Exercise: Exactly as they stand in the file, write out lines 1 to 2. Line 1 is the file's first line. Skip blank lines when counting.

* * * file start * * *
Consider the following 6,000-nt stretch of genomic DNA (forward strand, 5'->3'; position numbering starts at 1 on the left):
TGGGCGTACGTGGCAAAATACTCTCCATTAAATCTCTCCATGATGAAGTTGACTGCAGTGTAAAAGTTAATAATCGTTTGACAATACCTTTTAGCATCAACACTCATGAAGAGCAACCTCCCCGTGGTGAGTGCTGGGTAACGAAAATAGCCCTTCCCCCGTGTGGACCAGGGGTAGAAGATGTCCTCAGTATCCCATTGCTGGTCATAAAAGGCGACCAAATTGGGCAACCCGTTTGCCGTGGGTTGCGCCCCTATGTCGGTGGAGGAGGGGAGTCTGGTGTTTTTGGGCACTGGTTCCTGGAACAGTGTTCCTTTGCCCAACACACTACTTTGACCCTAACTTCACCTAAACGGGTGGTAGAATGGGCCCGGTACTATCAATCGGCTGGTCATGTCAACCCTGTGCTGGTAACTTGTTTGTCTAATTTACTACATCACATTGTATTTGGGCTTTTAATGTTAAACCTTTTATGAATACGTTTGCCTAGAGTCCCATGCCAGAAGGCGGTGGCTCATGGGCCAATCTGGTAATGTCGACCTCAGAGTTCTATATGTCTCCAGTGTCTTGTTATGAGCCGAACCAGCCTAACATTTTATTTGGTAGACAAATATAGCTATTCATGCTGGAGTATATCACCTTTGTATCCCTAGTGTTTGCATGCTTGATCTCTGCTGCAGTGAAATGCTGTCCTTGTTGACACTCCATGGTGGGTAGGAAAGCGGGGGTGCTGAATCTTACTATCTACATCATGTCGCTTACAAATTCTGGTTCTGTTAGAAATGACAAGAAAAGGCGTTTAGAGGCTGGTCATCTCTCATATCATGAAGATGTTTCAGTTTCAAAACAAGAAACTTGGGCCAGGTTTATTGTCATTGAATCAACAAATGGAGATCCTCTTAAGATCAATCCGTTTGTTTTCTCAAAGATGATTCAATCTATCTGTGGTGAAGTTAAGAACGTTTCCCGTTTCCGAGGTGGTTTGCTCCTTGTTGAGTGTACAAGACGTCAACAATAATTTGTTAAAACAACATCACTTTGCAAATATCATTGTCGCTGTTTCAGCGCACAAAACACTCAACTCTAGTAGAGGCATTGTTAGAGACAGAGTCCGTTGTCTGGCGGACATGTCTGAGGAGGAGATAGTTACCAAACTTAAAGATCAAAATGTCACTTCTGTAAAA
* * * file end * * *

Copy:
Consider the following 6,000-nt stretch of genomic DNA (forward strand, 5'->3'; position numbering starts at 1 on the left):
TGGGCGTACGTGGCAAAATACTCTCCATTAAATCTCTCCATGATGAAGTTGACTGCAGTGTAAAAGTTAATAATCGTTTGACAATACCTTTTAGCATCAACACTCATGAAGAGCAACCTCCCCGTGGTGAGTGCTGGGTAACGAAAATAGCCCTTCCCCCGTGTGGACCAGGGGTAGAAGATGTCCTCAGTATCCCATTGCTGGTCATAAAAGGCGACCAAATTGGGCAACCCGTTTGCCGTGGGTTGCGCCCCTATGTCGGTGGAGGAGGGGAGTCTGGTGTTTTTGGGCACTGGTTCCTGGAACAGTGTTCCTTTGCCCAACACACTACTTTGACCCTAACTTCACCTAAACGGGTGGTAGAATGGGCCCGGTACTATCAATCGGCTGGTCATGTCAACCCTGTGCTGGTAACTTGTTTGTCTAATTTACTACATCACATTGTATTTGGGCTTTTAATGTTAAACCTTTTATGAATACGTTTGCCTAGAGTCCCATGCCAGAAGGCGGTGGCTCATGGGCCAATCTGGTAATGTCGACCTCAGAGTTCTATATGTCTCCAGTGTCTTGTTATGAGCCGAACCAGCCTAACATTTTATTTGGTAGACAAATATAGCTATTCATGCTGGAGTATATCACCTTTGTATCCCTAGTGTTTGCATGCTTGATCTCTGCTGCAGTGAAATGCTGTCCTTGTTGACACTCCATGGTGGGTAGGAAAGCGGGGGTGCTGAATCTTACTATCTACATCATGTCGCTTACAAATTCTGGTTCTGTTAGAAATGACAAGAAAAGGCGTTTAGAGGCTGGTCATCTCTCATATCATGAAGATGTTTCAGTTTCAAAACAAGAAACTTGGGCCAGGTTTATTGTCATTGAATCAACAAATGGAGATCCTCTTAAGATCAATCCGTTTGTTTTCTCAAAGATGATTCAATCTATCTGTGGTGAAGTTAAGAACGTTTCCCGTTTCCGAGGTGGTTTGCTCCTTGTTGAGTGTACAAGACGTCAACAATAATTTGTTAAAACAACATCACTTTGCAAATATCATTGTCGCTGTTTCAGCGCACAAAACACTCAACTCTAGTAGAGGCATTGTTAGAGACAGAGTCCGTTGTCTGGCGGACATGTCTGAGGAGGAGATAGTTACCAAACTTAAAGATCAAAATGTCACTTCTGTAAAA